Research Manager

The Overwhelming majority of people are in favour of the new 5p bag charge and most people would also like to see more charges that encourage care for the environment

As of October 5th shoppers at all supermarkets and large shops in England will be charged 5p for each plastic bag. The goal is to cut the number of plastic bags, which are usually not biodegradable and remain in landfill for hundreds of years, given to shoppers – the current estimate is 7.6 billion annually.

A new First Verdict poll finds that an overwhelming number of people support the 5p charge.

One in three are for further measures based on charges that could discourage environmentally harmful behaviours. One in ten, however, think we should reduce environmental charges and taxes.

The poll shows that more Labour supporters are in favour of higher charges than those who back the Conservatives.

This issue provoked a lot of reaction. “It makes me cross that I have to pay for a bag that advertises the store, I think that all bags that are paid for should not have the store names on. I don't want to pay for free advertising for these large stores. The profits that they make are large enough, they should give back to their customers and take the charge for the bags”, one user writes. Another opinion suggests “we should discourage damage to the environment but most shops are offering no alternative. What happened to paper bags?” In a different comment it is pointed out we should be reducing the number of plastic bags we use “without having to be financially held to ransom”. “It’s a bad reflection on today's society when the only reason we will do good things for the environment is when it hits us financially”, this user argues.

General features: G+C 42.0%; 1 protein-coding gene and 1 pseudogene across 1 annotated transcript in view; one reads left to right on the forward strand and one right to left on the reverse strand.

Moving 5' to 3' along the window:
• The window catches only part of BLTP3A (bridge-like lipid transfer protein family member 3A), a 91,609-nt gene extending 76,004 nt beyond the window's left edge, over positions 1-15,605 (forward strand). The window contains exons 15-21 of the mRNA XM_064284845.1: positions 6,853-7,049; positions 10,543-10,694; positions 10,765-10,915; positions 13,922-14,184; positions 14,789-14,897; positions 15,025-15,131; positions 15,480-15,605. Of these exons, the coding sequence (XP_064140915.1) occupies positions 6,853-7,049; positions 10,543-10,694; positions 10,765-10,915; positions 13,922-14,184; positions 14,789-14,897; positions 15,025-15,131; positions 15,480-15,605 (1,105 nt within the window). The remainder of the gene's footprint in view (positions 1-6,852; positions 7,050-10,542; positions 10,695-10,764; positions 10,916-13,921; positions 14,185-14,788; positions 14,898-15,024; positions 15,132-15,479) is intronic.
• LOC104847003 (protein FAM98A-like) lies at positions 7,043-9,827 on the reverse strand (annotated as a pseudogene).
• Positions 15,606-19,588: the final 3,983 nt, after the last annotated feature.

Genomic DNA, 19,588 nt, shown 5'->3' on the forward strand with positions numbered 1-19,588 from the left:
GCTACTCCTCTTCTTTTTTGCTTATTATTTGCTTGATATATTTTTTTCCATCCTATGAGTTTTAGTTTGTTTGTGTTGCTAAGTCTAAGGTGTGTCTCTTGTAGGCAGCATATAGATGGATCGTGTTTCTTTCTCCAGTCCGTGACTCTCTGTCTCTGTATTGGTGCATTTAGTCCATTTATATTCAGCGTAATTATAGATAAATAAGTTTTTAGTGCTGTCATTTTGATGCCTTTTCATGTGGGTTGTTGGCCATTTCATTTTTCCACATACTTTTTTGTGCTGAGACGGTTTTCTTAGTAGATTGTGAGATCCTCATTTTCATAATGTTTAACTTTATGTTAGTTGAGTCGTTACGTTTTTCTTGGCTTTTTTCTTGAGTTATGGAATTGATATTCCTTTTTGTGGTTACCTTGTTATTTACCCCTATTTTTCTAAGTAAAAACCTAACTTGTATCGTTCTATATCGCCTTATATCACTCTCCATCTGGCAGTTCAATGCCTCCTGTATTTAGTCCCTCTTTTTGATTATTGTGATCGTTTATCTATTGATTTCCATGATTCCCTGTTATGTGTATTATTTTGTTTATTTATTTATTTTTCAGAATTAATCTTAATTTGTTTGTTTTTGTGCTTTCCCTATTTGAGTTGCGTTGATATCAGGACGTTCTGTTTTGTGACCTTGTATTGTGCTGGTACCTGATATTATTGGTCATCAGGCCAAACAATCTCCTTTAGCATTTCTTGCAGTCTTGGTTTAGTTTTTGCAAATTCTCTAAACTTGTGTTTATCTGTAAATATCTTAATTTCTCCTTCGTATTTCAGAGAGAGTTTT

England is the last part of the UK to introduce the 5p bag charge. In 2011, Wales started charging 5p per plastic bag and usage fell by 71%. Northern Ireland and Scotland followed suit in 2013 and 2014 and the measure showed good results. Bangladesh was the first country in the world to ban plastic bags altogether in 2002.

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